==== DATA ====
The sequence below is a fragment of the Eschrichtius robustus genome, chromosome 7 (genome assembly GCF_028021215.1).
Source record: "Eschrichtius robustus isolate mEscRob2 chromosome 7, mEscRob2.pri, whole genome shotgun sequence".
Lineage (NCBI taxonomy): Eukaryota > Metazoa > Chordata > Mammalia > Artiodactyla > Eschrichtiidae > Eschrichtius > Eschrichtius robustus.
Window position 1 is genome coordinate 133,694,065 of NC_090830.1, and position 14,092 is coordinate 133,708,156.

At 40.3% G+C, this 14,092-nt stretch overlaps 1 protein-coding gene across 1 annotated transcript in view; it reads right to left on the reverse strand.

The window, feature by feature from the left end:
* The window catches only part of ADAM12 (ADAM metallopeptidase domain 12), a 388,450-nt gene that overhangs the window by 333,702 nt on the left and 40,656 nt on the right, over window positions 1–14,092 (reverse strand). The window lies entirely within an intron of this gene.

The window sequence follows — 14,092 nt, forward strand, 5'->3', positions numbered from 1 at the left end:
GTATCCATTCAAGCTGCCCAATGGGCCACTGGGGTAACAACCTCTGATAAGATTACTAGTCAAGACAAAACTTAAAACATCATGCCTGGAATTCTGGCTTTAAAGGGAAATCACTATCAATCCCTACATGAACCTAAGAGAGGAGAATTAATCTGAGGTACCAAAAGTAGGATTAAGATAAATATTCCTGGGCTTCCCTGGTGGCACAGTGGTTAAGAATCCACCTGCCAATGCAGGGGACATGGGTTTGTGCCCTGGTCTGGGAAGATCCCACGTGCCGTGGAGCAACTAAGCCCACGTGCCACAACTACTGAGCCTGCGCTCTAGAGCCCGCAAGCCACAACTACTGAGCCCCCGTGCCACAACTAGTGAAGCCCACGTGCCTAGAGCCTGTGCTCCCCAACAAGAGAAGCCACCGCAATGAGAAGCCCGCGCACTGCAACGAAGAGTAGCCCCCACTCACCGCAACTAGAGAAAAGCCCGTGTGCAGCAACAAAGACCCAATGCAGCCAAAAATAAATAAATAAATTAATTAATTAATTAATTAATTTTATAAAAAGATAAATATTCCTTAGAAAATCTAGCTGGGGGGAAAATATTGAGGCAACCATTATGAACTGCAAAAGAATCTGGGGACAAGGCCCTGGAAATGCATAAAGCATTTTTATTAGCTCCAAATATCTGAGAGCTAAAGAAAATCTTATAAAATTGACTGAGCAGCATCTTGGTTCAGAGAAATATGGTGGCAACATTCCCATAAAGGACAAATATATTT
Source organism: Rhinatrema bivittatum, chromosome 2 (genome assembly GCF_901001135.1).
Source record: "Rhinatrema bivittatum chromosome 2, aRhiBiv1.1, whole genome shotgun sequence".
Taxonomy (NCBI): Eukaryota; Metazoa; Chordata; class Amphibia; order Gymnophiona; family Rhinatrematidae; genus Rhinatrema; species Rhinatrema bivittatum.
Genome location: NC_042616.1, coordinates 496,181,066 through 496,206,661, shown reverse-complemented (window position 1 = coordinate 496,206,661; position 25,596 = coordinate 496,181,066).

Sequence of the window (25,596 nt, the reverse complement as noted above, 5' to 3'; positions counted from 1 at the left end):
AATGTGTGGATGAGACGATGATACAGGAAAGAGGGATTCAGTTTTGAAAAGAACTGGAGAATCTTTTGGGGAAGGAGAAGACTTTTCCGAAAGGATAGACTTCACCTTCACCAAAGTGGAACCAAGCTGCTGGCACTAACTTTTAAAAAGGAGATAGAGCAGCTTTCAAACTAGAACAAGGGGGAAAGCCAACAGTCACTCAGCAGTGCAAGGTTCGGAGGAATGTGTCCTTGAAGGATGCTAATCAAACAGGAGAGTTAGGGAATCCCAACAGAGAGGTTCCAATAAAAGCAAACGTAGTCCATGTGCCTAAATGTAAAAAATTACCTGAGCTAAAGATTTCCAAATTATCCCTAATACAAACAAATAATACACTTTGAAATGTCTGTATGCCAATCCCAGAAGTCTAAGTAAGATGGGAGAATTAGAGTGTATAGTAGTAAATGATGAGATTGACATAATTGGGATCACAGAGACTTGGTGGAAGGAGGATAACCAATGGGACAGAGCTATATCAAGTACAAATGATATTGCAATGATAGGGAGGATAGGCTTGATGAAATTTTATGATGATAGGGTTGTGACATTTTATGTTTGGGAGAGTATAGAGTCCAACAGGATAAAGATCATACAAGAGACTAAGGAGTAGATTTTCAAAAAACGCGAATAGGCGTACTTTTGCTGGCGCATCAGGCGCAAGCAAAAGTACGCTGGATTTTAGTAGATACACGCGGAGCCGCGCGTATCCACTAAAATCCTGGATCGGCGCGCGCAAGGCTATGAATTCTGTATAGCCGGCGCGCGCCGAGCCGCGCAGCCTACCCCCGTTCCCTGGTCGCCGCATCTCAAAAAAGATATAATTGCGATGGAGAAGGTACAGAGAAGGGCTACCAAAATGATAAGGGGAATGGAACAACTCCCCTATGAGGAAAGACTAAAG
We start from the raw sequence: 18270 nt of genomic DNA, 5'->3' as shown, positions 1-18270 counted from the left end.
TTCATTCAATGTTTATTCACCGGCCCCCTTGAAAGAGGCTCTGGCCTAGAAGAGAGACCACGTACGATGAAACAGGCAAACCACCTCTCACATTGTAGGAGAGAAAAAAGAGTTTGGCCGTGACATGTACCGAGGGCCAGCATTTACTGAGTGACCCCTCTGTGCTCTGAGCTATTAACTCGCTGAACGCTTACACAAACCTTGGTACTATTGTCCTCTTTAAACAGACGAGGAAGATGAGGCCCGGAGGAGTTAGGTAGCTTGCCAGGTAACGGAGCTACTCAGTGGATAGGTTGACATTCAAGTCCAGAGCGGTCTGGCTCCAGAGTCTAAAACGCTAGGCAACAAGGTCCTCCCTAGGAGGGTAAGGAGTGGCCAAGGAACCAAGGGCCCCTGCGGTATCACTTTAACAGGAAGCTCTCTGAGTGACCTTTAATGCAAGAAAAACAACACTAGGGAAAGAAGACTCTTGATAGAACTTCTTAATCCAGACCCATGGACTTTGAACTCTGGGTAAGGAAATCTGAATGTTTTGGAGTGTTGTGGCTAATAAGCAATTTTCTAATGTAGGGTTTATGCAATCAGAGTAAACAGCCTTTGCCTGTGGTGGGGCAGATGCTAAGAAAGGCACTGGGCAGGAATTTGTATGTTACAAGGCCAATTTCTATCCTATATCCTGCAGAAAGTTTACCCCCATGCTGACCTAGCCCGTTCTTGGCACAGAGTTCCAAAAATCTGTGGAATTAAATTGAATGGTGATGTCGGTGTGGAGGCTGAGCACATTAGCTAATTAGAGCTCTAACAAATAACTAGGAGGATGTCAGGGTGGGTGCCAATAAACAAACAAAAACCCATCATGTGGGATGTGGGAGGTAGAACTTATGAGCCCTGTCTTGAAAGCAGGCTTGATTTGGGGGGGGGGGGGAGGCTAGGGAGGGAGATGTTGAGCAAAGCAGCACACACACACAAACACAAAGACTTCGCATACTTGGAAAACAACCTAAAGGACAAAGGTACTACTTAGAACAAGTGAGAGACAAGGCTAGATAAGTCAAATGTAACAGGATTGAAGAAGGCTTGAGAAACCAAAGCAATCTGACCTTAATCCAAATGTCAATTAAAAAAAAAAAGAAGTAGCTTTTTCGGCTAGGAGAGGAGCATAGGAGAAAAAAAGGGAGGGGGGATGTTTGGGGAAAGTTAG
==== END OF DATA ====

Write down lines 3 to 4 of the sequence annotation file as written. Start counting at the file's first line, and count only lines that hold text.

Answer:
Lineage (NCBI taxonomy): Eukaryota > Metazoa > Chordata > Mammalia > Artiodactyla > Eschrichtiidae > Eschrichtius > Eschrichtius robustus.
Window position 1 is genome coordinate 133,694,065 of NC_090830.1, and position 14,092 is coordinate 133,708,156.